A new report comparing health in the Central and Eastern European (CEE) new Member States in 1990/1991 and 2000/2001 has found that the reforms that were put in place during the transition years have resulted in a decrease in mortality attributable to the quality of care provided by health systems. The report published by the Institut des Sciences de la Santé (ISS) argues that these improvements, which have resulted in better access to pharmaceuticals and better hospital care, are visible both in the case of treatable diseases and preventable conditions.
Speakers at a conference launching the report argued on 29 November, however, that investment in health must continue as there continues to exist a significant gap between the EU-15 and the new CEE members. For instance, in 2001, a Hungarian man could expect to live almost eight years less than men on average in the EU-15 but over nine years less than a Swedish man. A Latvian men in the same year lived 11.4 years less than the EU-15 average and more than 13 years less than a Swedish man. The report, which also examined mortality in the two candidate countries scheduled to join the EU in 2007, has found that a Romanian woman would have lived on average seven years less in 2001 than her counterparts in the EU-15.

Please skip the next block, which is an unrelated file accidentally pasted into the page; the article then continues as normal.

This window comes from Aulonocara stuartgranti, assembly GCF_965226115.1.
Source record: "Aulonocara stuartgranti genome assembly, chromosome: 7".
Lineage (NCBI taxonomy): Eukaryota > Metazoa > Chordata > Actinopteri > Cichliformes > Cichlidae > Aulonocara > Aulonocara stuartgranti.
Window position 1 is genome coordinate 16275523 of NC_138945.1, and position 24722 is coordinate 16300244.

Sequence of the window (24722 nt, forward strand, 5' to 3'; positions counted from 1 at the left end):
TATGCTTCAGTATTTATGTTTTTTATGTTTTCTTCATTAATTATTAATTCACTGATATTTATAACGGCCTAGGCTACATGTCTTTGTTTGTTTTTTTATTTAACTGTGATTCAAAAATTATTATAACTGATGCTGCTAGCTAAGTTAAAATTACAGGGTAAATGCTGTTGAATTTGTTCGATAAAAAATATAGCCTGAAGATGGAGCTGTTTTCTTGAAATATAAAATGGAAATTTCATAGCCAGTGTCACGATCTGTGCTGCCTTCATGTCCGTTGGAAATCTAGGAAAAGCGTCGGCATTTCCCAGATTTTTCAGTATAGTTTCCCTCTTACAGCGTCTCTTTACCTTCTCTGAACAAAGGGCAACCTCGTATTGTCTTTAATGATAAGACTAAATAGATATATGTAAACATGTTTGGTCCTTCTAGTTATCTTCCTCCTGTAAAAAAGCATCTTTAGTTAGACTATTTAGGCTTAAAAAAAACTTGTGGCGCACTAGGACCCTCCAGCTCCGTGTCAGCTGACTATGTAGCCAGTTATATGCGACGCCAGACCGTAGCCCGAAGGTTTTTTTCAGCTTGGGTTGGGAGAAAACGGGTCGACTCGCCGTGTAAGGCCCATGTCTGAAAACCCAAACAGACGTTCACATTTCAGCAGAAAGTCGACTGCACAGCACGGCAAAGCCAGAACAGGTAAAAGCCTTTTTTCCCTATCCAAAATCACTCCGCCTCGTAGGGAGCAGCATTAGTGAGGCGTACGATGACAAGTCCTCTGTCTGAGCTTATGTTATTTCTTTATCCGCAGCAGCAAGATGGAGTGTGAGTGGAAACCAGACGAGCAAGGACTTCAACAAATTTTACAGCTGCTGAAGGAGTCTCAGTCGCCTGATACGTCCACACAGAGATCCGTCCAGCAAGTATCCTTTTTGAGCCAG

The ISS has urged the EU to invest more in the healthcare systems of the new member states through the structural funds and programmes of the European Investment Bank.
The authors of the report draw attention to preventable deaths, which are mainly due to lifestyle factors, such as the abuse of tobacco or alcohol use, as well as traffic accidents. The authors highlight effective policies, such as the comprehensive tobacco control legislation in Poland (1995), which they claim accounts for an estimated one third of the recent increase in life expectancy at birth in that country.
The authors argue strongly in favour of better co-ordination among the member states to enhance the exchange of best practice.